It’s called robbing the hood,” state Senator Rod Wright, D-Inglewood, said of AB 327 when it reached the Senate floor on September 9, 2013. “This is a bad bill. You’re going to raise people’s rates.”
AB 327 started out as a measure to smooth out rates for residents of the Central Valley. But the final bill, which was never heard by the energy policy committee, included a number of amendments that will hurt the people the bill was originally supposed to help. “For people who thought, ‘Wow, I’m going to help the Central Valley people because I got rid of tier structuring,’ guess what — you didn’t. It’s still there,” Wright said. “You have the potential to raise rates somewhere in the excess of 50 percent.”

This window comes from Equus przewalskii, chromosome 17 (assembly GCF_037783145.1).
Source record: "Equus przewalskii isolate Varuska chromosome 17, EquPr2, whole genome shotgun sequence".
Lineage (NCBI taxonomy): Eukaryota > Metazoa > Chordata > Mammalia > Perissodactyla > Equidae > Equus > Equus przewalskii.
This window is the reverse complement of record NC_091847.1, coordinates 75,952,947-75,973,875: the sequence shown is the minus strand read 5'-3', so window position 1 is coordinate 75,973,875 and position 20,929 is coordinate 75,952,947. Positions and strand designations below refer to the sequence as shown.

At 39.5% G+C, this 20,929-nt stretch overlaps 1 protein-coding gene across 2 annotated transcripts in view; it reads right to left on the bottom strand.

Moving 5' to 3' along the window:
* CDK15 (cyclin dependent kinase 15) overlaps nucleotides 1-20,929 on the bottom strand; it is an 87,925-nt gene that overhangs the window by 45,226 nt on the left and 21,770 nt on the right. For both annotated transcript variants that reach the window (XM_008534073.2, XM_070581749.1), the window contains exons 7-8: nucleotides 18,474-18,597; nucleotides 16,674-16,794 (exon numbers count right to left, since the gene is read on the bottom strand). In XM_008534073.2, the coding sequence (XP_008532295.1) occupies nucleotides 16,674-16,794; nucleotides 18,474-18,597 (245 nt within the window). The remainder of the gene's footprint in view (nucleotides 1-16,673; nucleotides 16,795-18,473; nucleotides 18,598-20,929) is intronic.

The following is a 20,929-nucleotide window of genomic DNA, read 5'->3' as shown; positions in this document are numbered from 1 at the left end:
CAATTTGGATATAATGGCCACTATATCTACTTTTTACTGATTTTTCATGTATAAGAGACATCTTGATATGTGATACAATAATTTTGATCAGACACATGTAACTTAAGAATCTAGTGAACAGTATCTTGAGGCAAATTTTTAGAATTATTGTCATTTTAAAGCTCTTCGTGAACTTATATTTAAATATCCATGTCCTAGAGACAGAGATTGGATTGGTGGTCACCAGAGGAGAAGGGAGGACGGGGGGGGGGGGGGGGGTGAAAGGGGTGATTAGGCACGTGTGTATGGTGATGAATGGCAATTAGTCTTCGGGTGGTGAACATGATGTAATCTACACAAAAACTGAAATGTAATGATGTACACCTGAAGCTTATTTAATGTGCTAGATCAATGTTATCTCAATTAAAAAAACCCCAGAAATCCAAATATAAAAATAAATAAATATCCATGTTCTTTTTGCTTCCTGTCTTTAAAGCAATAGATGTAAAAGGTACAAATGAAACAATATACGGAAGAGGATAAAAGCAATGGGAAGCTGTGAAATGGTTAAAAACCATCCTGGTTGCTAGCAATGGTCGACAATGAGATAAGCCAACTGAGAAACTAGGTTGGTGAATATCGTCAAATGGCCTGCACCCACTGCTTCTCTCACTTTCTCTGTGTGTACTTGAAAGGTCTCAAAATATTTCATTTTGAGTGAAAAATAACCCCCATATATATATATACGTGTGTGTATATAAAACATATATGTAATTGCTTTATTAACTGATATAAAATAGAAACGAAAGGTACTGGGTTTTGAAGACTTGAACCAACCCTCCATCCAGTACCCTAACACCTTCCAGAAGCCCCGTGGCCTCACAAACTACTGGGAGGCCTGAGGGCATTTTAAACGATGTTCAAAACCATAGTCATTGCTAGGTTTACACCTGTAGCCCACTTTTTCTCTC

Wright’s objections to AB 327 focused on three areas: net-energy metering, renewable energy standards, and the potential $120 annual energy surcharge. Since he’s considered to be the legislature’s foremost expert on energy policy, Wright was able to inspire four of his Senate colleagues to vote against the bill.
“Members, my colleague from Los Angeles said this bill is robbing the ‘hood,” said state Senator Lois Wolk, D-Davis, one of the Senate’s no votes on AB 327. “And in my ‘hood, he’s absolutely correct. In my ‘hood, the farmers, the schools, the wineries, and others have made financial investments in renewable energy systems based on the current program. And 327 could significantly undermine those investments and their willingness to invest in renewable energy technologies in the future.”